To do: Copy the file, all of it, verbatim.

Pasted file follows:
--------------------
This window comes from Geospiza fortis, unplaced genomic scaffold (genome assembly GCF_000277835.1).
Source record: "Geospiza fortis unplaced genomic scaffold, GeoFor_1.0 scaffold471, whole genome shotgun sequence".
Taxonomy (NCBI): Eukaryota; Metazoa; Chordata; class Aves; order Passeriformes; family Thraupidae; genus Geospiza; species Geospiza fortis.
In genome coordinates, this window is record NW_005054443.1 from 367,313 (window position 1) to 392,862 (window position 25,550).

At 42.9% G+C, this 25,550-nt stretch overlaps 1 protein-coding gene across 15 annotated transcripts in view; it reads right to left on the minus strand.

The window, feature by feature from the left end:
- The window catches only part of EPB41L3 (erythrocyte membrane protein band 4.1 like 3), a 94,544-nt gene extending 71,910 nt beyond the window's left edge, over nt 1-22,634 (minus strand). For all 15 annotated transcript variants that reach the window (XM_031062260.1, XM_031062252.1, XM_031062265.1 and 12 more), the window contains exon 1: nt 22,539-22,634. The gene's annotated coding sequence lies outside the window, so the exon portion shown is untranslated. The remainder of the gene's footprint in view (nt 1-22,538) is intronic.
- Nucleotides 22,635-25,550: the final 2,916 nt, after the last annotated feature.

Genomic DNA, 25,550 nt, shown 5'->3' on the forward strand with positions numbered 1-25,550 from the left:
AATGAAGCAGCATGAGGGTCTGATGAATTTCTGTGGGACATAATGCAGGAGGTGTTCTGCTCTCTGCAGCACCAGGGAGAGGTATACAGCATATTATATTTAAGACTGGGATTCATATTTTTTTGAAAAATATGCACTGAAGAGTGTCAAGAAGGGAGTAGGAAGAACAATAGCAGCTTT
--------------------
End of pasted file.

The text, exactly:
This window comes from Geospiza fortis, unplaced genomic scaffold (genome assembly GCF_000277835.1).
Source record: "Geospiza fortis unplaced genomic scaffold, GeoFor_1.0 scaffold471, whole genome shotgun sequence".
Taxonomy (NCBI): Eukaryota; Metazoa; Chordata; class Aves; order Passeriformes; family Thraupidae; genus Geospiza; species Geospiza fortis.
In genome coordinates, this window is record NW_005054443.1 from 367,313 (window position 1) to 392,862 (window position 25,550).

At 42.9% G+C, this 25,550-nt stretch overlaps 1 protein-coding gene across 15 annotated transcripts in view; it reads right to left on the minus strand.

The window, feature by feature from the left end:
- The window catches only part of EPB41L3 (erythrocyte membrane protein band 4.1 like 3), a 94,544-nt gene extending 71,910 nt beyond the window's left edge, over nt 1-22,634 (minus strand). For all 15 annotated transcript variants that reach the window (XM_031062260.1, XM_031062252.1, XM_031062265.1 and 12 more), the window contains exon 1: nt 22,539-22,634. The gene's annotated coding sequence lies outside the window, so the exon portion shown is untranslated. The remainder of the gene's footprint in view (nt 1-22,538) is intronic.
- Nucleotides 22,635-25,550: the final 2,916 nt, after the last annotated feature.

Genomic DNA, 25,550 nt, shown 5'->3' on the forward strand with positions numbered 1-25,550 from the left:
AATGAAGCAGCATGAGGGTCTGATGAATTTCTGTGGGACATAATGCAGGAGGTGTTCTGCTCTCTGCAGCACCAGGGAGAGGTATACAGCATATTATATTTAAGACTGGGATTCATATTTTTTTGAAAAATATGCACTGAAGAGTGTCAAGAAGGGAGTAGGAAGAACAATAGCAGCTTT